(Anaheim Semi-Weekly Gazette, February 9, 1878)
The warm sunny weather causes the grass to grow splendidly, and gladdens the heart of the shepherd. Messrs. Stroud and Felton, and other sheepmen, report their flocks in thriving condition, and rapidly recovering from the ill effects of the long continued drouth.
The farmers in this vicinity are still busily engaged in plowing and seeding land with barley, in order for it to receive the full benefit of the February rain….
Geese, ducks, and snipe are to be found in the tules, the hunting of which affords pastime for sportsmen from Anaheim and other places. There is no prettier sport than bagging the wary duck or shooting the long-billed snipe on the wing….
A ride or walk among the hills these beautiful afternoons is invigorating and highly pleasurable. The hills and plains, covered with their beautiful carpet of bight green, contrast finely with the distant mountains wrapped in their hoary mantle of snow, and the eye gazes with rapture upon the lovely landscape spread out before it. The blackbirds sing their sweetest songs, and the meadow larks fill the air with their liquid melody. Pleasant it is to recline upon the grassy slopes of the verdant hills, and basking in the warm, bright sunshine, and inhale the fragrant breath of the wild flowers, and listen to the vocal choruses gushing forth from the throats of the feathered songsters. All this enjoyment costs nothing. Nature is lavish in her gifts to man, and if rightly understood and properly appreciated, give the most exquisite pleasure to her true lovers.
The old Coyote ranch house, once the seat of open-handed hospitality and a noted place for convivial gatherings in the old days of Spanish prosperity, now wears a forlorn and desolate aspect. “Through the windows one may see the vacancy, the nakedness, of the drear, deserted house.” It has been tenantless for some time, during which period it has been a most convenient stopping place for tramps. These itinerant gentry have wrenched off the doors and shutters, and disposed of them for firewood, and the flooring has been torn up and used for the same purpose. The damaged roofing and the adobe walls alone remain. If this old house could talk – if its sun-dried mud walls, now crumbling to dust, could speak in tones of human utterance, how eagerly would they be listened to! What an interesting discourse upon the early history of this State they might deliver! What vivid pictures of social life in California before the American conquest they might unveil! Many a deeply buried secret they could reveal, and many an interesting but now forgotten incident of local history they could relate. But the old walls are silent now and will always remain so. Once they echoed to the sound of merriment, the light tread of the fandango, and the twang of musical instruments. Many a scene of gayety has this old house witnessed, and many are the guests that have been sheltered by its hospitable roof. From thirty to fifty vaqueros were employed upon this ranch alone, and it was the general headquarters for all the vaqueros from the surrounding country. One part of the ranch house was used as a store, while another portion was reserved especially for fandangos. But this, it must be remembered, was many years ago, who thousands upon thousands of fat cattle roamed over these hills, and the plains trembled beneath the hoofs of numerous herds of mustangs. But all this has passes away forever. No more are heard the plaintive notes of the guitar and the low, sweet tones of serenade; no longer do swarthy vaqueros ride about with jingling spurs and coiled riattas; and never again gaily-dressed caballeros and dark-eyed senoritas go through the graceful motions of the fandango. Senoritas, caballeros, vaqueros, all have long since disappeared, and left this old building a prey to the ravages of time. [s] Croydon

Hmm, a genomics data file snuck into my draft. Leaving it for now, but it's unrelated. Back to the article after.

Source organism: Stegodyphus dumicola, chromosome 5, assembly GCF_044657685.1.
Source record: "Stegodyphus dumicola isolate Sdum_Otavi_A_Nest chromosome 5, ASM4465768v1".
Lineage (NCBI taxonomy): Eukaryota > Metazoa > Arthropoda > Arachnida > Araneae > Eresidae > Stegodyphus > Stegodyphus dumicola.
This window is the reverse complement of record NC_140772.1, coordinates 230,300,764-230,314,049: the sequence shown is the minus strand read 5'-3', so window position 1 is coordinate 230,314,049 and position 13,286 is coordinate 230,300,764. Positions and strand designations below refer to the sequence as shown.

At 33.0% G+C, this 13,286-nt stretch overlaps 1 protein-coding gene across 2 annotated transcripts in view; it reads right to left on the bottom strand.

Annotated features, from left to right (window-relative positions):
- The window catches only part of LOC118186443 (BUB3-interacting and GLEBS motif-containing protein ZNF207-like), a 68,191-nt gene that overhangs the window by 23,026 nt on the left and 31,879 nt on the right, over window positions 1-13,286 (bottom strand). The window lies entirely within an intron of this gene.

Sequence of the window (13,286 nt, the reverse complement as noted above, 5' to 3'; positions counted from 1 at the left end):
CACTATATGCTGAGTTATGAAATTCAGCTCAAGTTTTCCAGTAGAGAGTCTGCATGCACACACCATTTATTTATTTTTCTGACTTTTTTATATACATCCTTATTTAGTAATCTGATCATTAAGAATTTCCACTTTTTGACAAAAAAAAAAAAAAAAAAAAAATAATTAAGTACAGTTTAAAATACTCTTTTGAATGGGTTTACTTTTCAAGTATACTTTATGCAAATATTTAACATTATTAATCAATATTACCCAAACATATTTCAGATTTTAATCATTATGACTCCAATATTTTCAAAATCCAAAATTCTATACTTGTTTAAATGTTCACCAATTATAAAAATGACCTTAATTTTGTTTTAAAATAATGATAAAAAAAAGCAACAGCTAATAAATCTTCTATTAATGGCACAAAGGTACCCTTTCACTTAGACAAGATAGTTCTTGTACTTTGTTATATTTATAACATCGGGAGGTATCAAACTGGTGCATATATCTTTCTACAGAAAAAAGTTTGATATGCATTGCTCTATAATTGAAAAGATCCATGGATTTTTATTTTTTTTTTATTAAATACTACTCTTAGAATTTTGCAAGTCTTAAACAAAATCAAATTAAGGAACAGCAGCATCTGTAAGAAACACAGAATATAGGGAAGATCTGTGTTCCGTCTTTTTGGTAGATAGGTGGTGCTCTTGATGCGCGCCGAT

["Croydon" was the pen-name of E.F. Webber, a local teacher, who wrote several features for the Gazette in the late 1870s. --P.B.]